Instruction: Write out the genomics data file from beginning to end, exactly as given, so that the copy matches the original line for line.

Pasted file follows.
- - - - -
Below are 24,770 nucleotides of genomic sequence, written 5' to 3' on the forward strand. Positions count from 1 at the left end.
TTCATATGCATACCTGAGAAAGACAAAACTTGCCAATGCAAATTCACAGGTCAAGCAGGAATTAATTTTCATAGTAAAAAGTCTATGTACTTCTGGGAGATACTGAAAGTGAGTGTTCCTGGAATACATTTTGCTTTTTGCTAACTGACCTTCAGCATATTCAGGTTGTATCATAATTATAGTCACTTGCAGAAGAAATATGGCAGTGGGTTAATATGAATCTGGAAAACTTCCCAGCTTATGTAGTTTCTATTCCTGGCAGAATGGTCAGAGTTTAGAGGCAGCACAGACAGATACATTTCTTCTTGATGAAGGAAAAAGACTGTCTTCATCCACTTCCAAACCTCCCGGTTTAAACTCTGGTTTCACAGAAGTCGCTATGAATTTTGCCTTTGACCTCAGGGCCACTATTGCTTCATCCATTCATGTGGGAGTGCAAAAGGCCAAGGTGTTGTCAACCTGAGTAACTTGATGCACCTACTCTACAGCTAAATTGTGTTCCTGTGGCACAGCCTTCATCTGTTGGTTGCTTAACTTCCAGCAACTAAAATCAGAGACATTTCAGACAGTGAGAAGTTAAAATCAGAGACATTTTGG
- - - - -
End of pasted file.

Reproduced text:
Below are 24,770 nucleotides of genomic sequence, written 5' to 3' on the forward strand. Positions count from 1 at the left end.
TTCATATGCATACCTGAGAAAGACAAAACTTGCCAATGCAAATTCACAGGTCAAGCAGGAATTAATTTTCATAGTAAAAAGTCTATGTACTTCTGGGAGATACTGAAAGTGAGTGTTCCTGGAATACATTTTGCTTTTTGCTAACTGACCTTCAGCATATTCAGGTTGTATCATAATTATAGTCACTTGCAGAAGAAATATGGCAGTGGGTTAATATGAATCTGGAAAACTTCCCAGCTTATGTAGTTTCTATTCCTGGCAGAATGGTCAGAGTTTAGAGGCAGCACAGACAGATACATTTCTTCTTGATGAAGGAAAAAGACTGTCTTCATCCACTTCCAAACCTCCCGGTTTAAACTCTGGTTTCACAGAAGTCGCTATGAATTTTGCCTTTGACCTCAGGGCCACTATTGCTTCATCCATTCATGTGGGAGTGCAAAAGGCCAAGGTGTTGTCAACCTGAGTAACTTGATGCACCTACTCTACAGCTAAATTGTGTTCCTGTGGCACAGCCTTCATCTGTTGGTTGCTTAACTTCCAGCAACTAAAATCAGAGACATTTCAGACAGTGAGAAGTTAAAATCAGAGACATTTTGG